By Marianne Hagan
When Steve Rubell swung open the doors to Studio 54 in 1977, he ushered in the era of doorman-cum-despot and transformed the burgundy velvet rope into a source of terror. Cerberus, the three-headed watchdog that guarded the entrance to Hades, comes to mind. Nightly, he would hurl ad hominem criticisms at the anticipants on the wrong side of the rope—clever ones like, “You’re ugly!” or “Go home and change your clothes!” He gleefully separated the sybarite-aspirants into two groups: those who would be granted entrance and those who would go home with their dance belt between their legs.
Thirty years later, enter Angelo Bianchi. This 30-year-old first generation Italian–American is doorman and partner for the newly reincarnated Beatrice Inn. Every night, regardless of weather, he loyally stands his post outside the West Village establishment, always impeccably clad in a suit and tie. “My grandfather was a classic old-school gentleman from Naples. He dressed with great care no matter what the occasion—a fedora, a three-piece suit, cufflinks, the works—even if he was only going out to buy groceries,” the Staten Island native explains. “That definitely left an impression.”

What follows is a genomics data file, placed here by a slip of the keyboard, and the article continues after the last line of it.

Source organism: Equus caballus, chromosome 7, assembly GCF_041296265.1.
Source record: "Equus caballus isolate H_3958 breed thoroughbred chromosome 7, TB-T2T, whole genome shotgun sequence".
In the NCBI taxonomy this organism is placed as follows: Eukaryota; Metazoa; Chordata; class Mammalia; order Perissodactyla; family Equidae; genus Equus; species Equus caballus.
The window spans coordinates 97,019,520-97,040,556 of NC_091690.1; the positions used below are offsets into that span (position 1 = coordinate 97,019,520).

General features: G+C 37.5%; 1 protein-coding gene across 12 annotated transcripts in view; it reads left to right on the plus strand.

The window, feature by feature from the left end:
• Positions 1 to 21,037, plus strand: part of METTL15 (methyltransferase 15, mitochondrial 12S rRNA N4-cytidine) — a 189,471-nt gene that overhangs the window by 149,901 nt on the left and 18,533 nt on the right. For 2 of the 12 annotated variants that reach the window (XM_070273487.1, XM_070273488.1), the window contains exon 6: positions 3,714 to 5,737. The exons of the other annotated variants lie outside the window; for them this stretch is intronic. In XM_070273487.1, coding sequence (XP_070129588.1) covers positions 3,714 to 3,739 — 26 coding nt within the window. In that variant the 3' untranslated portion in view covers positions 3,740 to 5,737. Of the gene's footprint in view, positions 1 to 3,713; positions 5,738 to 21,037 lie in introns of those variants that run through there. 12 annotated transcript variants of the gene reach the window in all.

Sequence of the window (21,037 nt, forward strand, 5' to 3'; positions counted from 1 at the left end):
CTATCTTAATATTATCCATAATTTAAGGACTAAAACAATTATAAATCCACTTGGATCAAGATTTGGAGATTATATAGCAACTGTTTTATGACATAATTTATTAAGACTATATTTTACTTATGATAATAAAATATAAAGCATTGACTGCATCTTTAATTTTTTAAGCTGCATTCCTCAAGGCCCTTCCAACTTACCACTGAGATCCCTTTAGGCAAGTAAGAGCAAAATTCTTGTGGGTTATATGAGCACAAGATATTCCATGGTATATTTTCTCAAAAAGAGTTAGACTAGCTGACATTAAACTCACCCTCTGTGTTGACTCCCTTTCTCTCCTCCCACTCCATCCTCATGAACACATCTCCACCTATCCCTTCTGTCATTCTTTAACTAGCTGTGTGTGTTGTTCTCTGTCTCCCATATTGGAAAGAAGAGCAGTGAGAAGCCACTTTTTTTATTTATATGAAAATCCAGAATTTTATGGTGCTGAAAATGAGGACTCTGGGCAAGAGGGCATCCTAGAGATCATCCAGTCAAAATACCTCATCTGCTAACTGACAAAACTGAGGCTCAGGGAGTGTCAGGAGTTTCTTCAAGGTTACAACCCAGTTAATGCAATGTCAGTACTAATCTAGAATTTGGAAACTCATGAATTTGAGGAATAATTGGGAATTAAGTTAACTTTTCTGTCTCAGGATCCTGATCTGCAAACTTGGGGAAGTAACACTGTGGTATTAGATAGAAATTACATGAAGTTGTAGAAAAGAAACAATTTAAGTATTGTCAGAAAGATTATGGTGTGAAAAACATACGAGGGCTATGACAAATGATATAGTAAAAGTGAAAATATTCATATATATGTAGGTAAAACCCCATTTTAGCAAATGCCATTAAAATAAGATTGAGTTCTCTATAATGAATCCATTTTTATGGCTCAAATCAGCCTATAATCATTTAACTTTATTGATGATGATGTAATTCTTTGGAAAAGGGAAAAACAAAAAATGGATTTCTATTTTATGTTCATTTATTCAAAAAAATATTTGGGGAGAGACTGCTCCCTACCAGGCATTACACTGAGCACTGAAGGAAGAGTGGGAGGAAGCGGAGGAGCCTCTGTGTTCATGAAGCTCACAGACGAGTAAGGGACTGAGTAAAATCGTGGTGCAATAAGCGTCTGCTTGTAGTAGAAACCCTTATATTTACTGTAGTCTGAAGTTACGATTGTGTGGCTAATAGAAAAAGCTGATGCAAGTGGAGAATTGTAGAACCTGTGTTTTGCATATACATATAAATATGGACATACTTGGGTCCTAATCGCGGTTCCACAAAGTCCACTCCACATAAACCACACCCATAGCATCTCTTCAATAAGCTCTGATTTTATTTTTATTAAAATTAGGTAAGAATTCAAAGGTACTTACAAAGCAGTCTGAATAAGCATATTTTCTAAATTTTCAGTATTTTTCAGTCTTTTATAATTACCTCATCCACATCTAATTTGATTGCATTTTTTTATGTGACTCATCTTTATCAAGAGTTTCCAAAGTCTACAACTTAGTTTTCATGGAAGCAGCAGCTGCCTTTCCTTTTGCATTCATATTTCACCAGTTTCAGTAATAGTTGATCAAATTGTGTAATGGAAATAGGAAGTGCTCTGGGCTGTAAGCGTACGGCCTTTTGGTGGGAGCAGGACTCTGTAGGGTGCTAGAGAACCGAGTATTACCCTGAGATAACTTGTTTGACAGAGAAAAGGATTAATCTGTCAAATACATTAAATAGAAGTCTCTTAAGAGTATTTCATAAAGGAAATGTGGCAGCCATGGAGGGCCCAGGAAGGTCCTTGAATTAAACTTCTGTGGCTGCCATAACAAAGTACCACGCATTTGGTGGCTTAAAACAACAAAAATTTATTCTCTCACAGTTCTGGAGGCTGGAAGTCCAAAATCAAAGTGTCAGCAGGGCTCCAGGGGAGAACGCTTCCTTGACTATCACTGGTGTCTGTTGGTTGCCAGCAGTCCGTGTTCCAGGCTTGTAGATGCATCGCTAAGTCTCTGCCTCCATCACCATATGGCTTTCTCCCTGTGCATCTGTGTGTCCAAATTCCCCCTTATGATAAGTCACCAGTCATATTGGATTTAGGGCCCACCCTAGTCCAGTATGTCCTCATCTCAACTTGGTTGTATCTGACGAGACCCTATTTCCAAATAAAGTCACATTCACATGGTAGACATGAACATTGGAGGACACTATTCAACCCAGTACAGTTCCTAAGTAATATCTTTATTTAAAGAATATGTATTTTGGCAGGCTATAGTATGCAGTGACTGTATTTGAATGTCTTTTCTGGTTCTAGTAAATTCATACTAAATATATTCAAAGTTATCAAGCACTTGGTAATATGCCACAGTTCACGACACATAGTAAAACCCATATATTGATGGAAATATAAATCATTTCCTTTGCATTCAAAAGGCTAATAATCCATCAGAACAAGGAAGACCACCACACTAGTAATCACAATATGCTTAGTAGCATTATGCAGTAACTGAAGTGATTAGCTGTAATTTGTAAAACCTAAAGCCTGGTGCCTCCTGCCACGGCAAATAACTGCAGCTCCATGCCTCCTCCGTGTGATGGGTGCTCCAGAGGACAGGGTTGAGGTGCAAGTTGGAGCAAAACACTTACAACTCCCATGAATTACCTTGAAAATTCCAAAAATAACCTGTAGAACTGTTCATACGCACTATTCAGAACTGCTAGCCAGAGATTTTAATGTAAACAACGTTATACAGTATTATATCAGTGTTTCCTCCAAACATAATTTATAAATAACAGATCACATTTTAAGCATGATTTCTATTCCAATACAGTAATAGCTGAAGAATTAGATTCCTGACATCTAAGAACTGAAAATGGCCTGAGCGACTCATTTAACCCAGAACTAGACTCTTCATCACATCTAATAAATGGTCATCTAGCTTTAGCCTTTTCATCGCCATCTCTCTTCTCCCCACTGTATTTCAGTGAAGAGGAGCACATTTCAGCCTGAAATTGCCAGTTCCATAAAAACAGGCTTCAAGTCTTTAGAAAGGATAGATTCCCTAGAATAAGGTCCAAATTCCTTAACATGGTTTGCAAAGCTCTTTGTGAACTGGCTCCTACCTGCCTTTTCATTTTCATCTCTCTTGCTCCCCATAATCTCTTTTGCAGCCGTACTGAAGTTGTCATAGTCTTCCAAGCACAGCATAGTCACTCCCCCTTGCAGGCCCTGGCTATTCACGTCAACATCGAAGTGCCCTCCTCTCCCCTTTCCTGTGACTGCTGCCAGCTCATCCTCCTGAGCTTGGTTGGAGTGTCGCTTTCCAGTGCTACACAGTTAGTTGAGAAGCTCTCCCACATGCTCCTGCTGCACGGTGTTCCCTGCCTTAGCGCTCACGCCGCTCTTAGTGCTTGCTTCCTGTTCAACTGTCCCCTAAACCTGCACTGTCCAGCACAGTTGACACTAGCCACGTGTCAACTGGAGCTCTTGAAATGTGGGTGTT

Before he began manning the ropes six years ago at various New York hot spots, he “worked in film, dabbled in journalism, and spent time in L.A., but had a Woody Allen–like reaction and quickly returned home.” Bianchi insists he’s doing what he loves. “This is not just a job for me, it’s my vocation. Paul (Sevigny, part-owner) was generous enough to make me a partner, and there’s nothing else I’d rather be doing.” The only thing he’s missing by working the nocturnal door is “a good night’s rest.”
Given that the Beatrice Inn is located at the former site of a Prohibition-era speakeasy, one might suspect there would be some unwritten rule to gain access today—a wink, a nod, a friend’s name, or a codeword, perhaps? Bianchi assures there isn’t. “Every situation, night, and person is different, and I approach each accordingly.” Alas, not everyone who hopes to gain access to the intimate joint will have their wish granted, but Bianchi’s benevolent brown eyes and soft-spoken diplomacy are evidence that civility does, indeed, still exist.
Photography by Paul Costello